Ten years after the reintroduction of beavers to Scotland, they are now a protected species. This is great news for environmental groups, and casual countryside explorers like myself. Walking in Argyll over Christmas we came across quite a lot of beaver evidence, and their capabilities in terms of tree felling and engineering were impressive.
These prodigious talents have not met with universal cheer however. Many landowners over the past decade have found themselves mitigating beaver damage and dealing with the unintended consequences. But the consensus seems to be for sensible management rather than wholesale destruction of the species.
From the initial official release at Knapdale in 2009, there are now an estimated 450 beavers in Scotland, in Tayside and mid-Argyll. So it seems to be all good news for these most interesting of mammals, who now have protection making it illegal to kill them or destroy established dams and lodges without a licence.
And if all sides in this debate seem to have reached acceptance, it is more than can be said for the current backlash that has surrounded Chris Packham. Packham’s campaign group Wild Justice challenged the general licences that allow farmers to shoot birds including carrion crows, wood pigeons, and magpies. Individual licences can still be obtained from Natural England (the body similar to Scottish Natural Heritage).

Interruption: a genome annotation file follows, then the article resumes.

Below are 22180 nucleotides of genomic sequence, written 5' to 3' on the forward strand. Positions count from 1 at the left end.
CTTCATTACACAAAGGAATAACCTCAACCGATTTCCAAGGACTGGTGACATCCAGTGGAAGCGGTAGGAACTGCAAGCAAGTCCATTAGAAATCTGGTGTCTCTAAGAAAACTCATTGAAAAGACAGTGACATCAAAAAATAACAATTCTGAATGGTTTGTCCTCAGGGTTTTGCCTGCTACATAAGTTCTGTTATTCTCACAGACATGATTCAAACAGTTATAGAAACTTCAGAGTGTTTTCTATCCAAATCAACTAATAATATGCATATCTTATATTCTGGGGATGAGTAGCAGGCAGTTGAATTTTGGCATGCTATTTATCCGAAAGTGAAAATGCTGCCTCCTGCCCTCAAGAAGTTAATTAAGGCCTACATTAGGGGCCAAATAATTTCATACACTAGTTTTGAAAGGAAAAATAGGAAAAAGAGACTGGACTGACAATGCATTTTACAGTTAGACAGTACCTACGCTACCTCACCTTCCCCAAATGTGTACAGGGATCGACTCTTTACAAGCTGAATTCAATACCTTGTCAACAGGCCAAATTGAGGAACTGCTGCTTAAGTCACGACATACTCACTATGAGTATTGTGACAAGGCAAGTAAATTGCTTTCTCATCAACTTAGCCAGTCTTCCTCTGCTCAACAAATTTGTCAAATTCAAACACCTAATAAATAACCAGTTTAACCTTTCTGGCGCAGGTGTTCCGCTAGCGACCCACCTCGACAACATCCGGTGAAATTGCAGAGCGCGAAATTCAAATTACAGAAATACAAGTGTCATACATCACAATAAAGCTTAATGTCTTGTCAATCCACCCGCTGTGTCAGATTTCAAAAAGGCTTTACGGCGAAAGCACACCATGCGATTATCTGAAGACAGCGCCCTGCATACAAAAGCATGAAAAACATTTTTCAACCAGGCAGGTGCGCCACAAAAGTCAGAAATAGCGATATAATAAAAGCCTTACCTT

Sometimes the rage against nature is both perplexing and sickening; whether it be housing developers netting trees to prevent birds from nesting or someone unknown leaving dead crows hanging from Packham’s gate.
Wildlife management can be controversial, particularly where wild species impinge on manmade environments. Scottish beavers are currently a success story but their elevation to protected status comes at a time of increasing concerns about the survival of our native species generally. And as with all life at the moment, Brexit is part of the problem.
This week, 35 Scottish environmental charities launched a campaign to call for a Scottish Environment Act to retain important EU environmental protections and set future ambitions for an environmentally sustainable Scotland. Even as the beaver joins the list of iconic Scottish beasties, campaigners warn that one in 11 species in Scotland are at risk of extinction and many, including the iconic wild salmon, are extremely vulnerable. So, success today may not mean success for ever but we can ‘dam’ well try.